Emily Doer hesitated before going public with her experiences battling an eating disorder.
"I think sometimes people expect families in the public eye to be perfect," the 22-year-old says, curled up in a chair at Red River College's Princess Street campus. "I didn't want this to become a blame game around my father."
Doer's parents are former Manitoba premier and current Canadian ambassador to the United States Gary Doer and his wife, Ginny Devine. The young woman says she grew up trying to avoid the public attention that came with her dad's job. She has stepped into the spotlight on her own terms.
"I think there's a lot of guilt and shame around eating disorders," the second-year RRC student says. "I think a lot of people don't really understand how many people suffer in silence."
Her decision to speak out comes as a Manitoba advocate for eating-disorders treatment claims waiting lists are so long, people are in danger of dying before they can be helped. Elaine Stevenson, whose daughter died 10 years ago after a lengthy battle with anorexia, says making seriously ill people wait six months or a year for treatment is unconscionable.
"Someone shouldn't be at death's door before someone steps in to help them," Stevenson says.
Doer is organizing a fundraiser to benefit the Health Sciences Centre adult eating disorders program. It's a way to pay back the people she credits with saving her life. She entered the HSC program as an in-patient in the summer of 2011. She stayed in hospital for a month and participated in the outpatient program for three months. Because she went into hospital at a healthy weight, she was released earlier than many people with eating disorders.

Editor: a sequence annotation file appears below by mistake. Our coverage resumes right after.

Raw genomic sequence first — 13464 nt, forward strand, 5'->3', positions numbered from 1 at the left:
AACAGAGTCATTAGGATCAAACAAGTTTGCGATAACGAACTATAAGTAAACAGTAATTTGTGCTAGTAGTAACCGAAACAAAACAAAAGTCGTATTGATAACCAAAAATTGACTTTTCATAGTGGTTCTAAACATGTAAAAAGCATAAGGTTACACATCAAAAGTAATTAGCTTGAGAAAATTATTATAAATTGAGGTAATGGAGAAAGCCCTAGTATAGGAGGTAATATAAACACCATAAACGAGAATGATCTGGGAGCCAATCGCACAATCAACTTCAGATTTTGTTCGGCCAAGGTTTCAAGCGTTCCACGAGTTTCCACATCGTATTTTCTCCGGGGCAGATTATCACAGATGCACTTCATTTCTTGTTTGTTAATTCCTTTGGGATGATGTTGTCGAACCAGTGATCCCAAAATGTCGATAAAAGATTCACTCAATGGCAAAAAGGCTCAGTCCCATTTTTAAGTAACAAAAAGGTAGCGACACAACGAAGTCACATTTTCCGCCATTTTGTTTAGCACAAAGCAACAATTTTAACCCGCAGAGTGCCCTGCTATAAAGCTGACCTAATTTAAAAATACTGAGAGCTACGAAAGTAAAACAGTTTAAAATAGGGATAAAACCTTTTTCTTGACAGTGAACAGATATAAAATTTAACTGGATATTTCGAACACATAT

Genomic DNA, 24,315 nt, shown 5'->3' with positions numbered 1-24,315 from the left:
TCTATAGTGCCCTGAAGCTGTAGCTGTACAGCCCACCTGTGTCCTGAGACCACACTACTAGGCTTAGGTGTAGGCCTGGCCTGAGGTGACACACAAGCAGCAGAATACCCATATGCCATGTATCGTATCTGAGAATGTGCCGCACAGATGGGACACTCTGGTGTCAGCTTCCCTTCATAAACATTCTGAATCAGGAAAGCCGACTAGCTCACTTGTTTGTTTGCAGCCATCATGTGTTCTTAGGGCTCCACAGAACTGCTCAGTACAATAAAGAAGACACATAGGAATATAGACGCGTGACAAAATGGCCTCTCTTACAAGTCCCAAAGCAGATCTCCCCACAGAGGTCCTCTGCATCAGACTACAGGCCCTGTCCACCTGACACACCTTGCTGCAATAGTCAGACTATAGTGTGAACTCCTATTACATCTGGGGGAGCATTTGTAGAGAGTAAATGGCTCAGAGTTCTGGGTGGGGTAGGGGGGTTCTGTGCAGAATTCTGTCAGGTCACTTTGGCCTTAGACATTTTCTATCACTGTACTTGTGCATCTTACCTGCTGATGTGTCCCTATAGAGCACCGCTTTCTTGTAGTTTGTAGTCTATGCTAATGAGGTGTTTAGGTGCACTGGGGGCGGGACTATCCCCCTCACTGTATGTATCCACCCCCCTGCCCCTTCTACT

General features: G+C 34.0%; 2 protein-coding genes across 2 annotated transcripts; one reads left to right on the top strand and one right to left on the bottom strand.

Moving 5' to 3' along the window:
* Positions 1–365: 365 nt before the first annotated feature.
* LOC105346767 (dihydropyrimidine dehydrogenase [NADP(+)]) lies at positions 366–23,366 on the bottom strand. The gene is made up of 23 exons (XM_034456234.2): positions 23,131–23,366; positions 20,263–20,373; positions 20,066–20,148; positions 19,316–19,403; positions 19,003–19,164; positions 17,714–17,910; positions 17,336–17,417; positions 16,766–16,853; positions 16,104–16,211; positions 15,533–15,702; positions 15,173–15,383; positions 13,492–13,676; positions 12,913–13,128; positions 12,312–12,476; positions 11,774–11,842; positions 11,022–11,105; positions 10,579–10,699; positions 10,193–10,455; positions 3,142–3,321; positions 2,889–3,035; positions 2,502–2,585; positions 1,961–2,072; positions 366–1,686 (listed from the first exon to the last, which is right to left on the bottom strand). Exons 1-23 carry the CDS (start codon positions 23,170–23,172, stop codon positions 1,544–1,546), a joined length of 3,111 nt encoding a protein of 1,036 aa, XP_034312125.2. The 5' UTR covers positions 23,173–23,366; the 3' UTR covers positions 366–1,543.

She says her father flew in from Washington to attend weekly family counselling sessions. Her mother wasn't able to travel to the Canadian Embassy as often as she might have, choosing to remain in Winnipeg to support her eldest.
Doer is bulimic. She would binge on food and then purge. She put restrictions on which foods she would eat, how much she could consume and when she could eat. She says she now understands she was grasping for control when she felt lost in other areas.
"At 19, the eating-disorder behaviour started to have a real impact on my life," she says. "I took rules from all the different diets I had gone on and kind of made up my own rules.
"I really, at one point, was completely out of control. I had anxiety, I was depressed. My family were pleading with me to get help. They were very supportive, but they were also insistent I get treatment."
The HSC adult program has only four hospital beds, says director Dr. Louis Ludwig. An additional three patients are seen on an outpatient basis and 10 people come for evening therapy. Other patients are seen by nurses and dietitians to help prevent relapse.
Ludwig says patients referred by their family doctors get an initial phone call in two to three days. They will then wait two to three months for a formal assessment. After that, they're placed on the waiting list. Eight people are now waiting for admission. Their condition, the doctor says, is urgent.